Paint finish comes in four general categories:

  • Flat Finish — Also known as Matte Finish
  • Washable Flat
  • Eggshell Finish — Also known as Satin Finish or Low-Luster Finish
  • Gloss Finish

While these are the general terms that surround the varieties of paint finishes for homes, there are several degrees within each one, such as a Dead Flat Finish, Flat Enamel Finish, Pearl Finish, and High-Gloss Finish.

Flat/Matte Finish

flat/matte painting finishIf you are looking for a well-saturated wall that has rich results, you’ll want to go with a flat finish. Flat paint is the most forgiving finish with the best color payout. If you need to cover imperfections, patching or joints, flat paint can absorb light, making your dings and flaws less noticeable.

Note that this kind of paint finish has no sheen to it. The drawback to a flat finish is the lack of durability. Flat paint needs to be cleaned carefully, as scrubbing may remove some of the paint. This can cause an uneven or patchy look on the wall.

Best places to use flat paint: ceilings, low-traffic areas, and rooms that don’t require extensive cleaning.

Durability: medium to low

Washable Flat

Washable flats come only as Premium Flats, like Sherwin Williams Cashmere Flat. In addition to offering all the great attributes of a flat paint, like hiding imperfections and having good color saturation and durability, a washable flat also allows for easy touchups, and is washable and burnish-resistant.

Best places to use Washable Flat paint: general living spaces.

Durability: medium to high

Eggshell/Satin Finish

eggshell/satin finish paintEggshell finish is one of the best home paint finishes to use in areas where you’re more likely to wash and scrub. Eggshell has a subtle sheen that gives your room a great coloring, but it is faint enough to still hide imperfections. This finish reflects light and has a low-angular sheen. It doesn’t have the chalky appearance of a flat paint or the sheen of a semi-gloss.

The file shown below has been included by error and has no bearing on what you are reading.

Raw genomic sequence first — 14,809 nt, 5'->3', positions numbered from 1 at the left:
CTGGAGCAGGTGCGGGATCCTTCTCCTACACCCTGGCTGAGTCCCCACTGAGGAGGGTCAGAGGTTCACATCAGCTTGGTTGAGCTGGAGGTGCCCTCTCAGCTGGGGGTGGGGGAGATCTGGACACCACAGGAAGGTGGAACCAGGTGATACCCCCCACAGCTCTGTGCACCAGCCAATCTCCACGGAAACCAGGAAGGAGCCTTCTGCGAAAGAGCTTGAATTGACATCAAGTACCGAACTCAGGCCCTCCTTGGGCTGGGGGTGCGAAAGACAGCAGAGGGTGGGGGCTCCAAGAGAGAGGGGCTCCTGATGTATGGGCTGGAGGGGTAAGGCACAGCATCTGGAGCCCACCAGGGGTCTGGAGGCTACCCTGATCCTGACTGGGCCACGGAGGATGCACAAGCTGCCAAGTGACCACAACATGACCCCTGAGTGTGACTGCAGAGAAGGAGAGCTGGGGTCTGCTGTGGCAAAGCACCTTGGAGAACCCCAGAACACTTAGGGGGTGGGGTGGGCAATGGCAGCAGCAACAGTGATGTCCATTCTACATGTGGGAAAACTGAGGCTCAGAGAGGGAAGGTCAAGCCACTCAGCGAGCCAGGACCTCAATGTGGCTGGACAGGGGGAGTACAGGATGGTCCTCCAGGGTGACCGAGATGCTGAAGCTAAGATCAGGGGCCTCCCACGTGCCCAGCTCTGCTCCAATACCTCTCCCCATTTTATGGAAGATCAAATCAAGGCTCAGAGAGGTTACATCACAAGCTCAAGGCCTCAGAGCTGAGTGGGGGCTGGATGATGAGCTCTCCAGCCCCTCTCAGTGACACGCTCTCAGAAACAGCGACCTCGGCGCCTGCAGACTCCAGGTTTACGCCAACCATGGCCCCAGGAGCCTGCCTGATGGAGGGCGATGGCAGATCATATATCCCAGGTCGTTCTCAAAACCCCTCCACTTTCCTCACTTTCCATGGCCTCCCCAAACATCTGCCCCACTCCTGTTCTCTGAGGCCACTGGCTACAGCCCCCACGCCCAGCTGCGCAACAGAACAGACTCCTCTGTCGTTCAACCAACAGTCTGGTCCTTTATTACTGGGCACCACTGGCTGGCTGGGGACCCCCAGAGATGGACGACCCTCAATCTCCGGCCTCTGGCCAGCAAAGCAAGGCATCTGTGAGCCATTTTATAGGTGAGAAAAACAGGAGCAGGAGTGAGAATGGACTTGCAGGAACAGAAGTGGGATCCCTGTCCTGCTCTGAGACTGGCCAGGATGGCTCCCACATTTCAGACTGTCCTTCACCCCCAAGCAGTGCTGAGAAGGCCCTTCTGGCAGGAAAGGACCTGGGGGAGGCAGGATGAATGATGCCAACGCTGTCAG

Eggshell finishes appear truest to the color of the swatch when they’re applied to the wall. Eggshell has one other feature that makes it a favorite for homeowners, too: Its strength allows it to dry just a bit harder than other paints, which helps the paint protect itself from environments that have more moisture in the air. Eggshell finish is also resistant to mildew, stains and dirt, and is a good finish for washing walls.

Best places to use Eggshell paint: living areas, kitchen, entryway, mudrooms, laundry rooms, bathrooms, playrooms, kids’ rooms, and other high traffic areas.

Durability: medium to high

Semi-Gloss Finish

Semi-gloss finish has a higher sheen, typically 40-70% more than other types of paint finishes. Semi-gloss finish is known to reflect light and have a beautiful glow, without being too shiny. Most durable of the finishes, semi-gloss holds up well in humid environments and is extremely easy to clean.

There’s a basic rule when it comes to paint finishes: The greater the shine, the more durable the paint will be. However, the higher the gloss, the more imperfections will show on your walls.

Best places to use Semi-Gloss paint: wood trim, kitchen cabinets and doors.

Durability: high

Room by Room: Choose the Best Finish for Your Most Important Areas

Knowing the differences between each of the major home paint finishes is just the first step, though. How do you make sure you’re choosing the right one for your home? There are many kinds of paint finishes, and each one provides distinct advantages and addresses a specific need.

Thankfully, it’s not a difficult task if you enter into it with an understanding of the basics:

  • For the kitchen: Because this room is highly trafficked and tends to get messy, you want to choose a decorative paint finish that also allows for easy cleanup. For this reason, choose a paint with a high gloss or semi-gloss finish.
  • For the dining room: For the classiest room in the house, you want a type of paint finish that will hide any imperfections that may be present in the drywall — and since this is a less-used room than some of the others, durability doesn’t have to be your number one priority. For this reason, an eggshell finish is probably your best bet for the dining room.